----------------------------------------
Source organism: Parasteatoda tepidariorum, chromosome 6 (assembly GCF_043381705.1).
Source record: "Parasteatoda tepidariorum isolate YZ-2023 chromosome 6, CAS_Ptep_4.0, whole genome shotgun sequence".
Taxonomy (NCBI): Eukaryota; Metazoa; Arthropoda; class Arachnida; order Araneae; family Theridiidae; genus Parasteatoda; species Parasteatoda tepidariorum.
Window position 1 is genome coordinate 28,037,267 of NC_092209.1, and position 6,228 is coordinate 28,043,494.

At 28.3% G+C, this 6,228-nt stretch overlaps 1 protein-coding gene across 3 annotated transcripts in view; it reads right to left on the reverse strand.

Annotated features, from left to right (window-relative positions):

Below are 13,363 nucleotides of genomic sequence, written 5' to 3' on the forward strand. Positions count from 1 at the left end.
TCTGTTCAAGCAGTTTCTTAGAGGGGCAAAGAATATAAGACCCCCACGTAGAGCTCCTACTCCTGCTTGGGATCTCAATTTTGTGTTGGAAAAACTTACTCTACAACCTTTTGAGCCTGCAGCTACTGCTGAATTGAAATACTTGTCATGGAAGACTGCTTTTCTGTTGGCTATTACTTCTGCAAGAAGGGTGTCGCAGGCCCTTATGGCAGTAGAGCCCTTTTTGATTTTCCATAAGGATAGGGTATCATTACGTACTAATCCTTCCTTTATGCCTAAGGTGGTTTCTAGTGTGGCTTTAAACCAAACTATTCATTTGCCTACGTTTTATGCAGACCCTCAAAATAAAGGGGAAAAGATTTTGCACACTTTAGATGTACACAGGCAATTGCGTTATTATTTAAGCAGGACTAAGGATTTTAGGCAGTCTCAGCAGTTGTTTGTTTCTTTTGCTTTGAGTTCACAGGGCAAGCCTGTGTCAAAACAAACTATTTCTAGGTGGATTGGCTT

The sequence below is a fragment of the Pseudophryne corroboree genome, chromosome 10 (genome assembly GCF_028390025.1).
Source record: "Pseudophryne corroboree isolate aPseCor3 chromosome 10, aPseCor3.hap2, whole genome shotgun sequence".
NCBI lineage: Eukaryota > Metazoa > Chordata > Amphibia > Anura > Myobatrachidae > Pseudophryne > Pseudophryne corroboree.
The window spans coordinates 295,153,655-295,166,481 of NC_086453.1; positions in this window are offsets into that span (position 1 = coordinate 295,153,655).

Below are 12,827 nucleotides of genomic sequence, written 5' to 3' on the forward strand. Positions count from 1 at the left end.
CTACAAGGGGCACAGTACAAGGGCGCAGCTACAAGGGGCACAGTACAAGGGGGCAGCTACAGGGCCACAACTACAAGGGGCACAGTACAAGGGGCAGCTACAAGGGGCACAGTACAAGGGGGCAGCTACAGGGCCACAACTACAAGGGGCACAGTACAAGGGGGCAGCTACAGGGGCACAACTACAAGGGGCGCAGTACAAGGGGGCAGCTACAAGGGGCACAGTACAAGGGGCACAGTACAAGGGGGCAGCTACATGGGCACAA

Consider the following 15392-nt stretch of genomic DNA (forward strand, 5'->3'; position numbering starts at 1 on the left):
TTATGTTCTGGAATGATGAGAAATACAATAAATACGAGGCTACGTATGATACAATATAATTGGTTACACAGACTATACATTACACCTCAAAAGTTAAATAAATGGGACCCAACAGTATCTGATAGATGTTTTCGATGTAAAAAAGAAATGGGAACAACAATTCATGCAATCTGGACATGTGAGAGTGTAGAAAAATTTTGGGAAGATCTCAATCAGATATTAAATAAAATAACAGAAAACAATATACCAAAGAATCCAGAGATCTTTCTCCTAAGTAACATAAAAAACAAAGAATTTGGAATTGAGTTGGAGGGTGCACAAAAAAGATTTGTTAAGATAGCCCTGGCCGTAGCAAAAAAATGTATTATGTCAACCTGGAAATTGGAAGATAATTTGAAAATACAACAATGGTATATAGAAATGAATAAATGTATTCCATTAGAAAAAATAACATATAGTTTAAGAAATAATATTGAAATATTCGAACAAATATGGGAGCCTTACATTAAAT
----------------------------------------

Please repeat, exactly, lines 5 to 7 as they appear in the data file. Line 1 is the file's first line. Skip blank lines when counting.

At 28.3% G+C, this 6,228-nt stretch overlaps 1 protein-coding gene across 3 annotated transcripts in view; it reads right to left on the reverse strand.

Annotated features, from left to right (window-relative positions):

Below are 13,363 nucleotides of genomic sequence, written 5' to 3' on the forward strand. Positions count from 1 at the left end.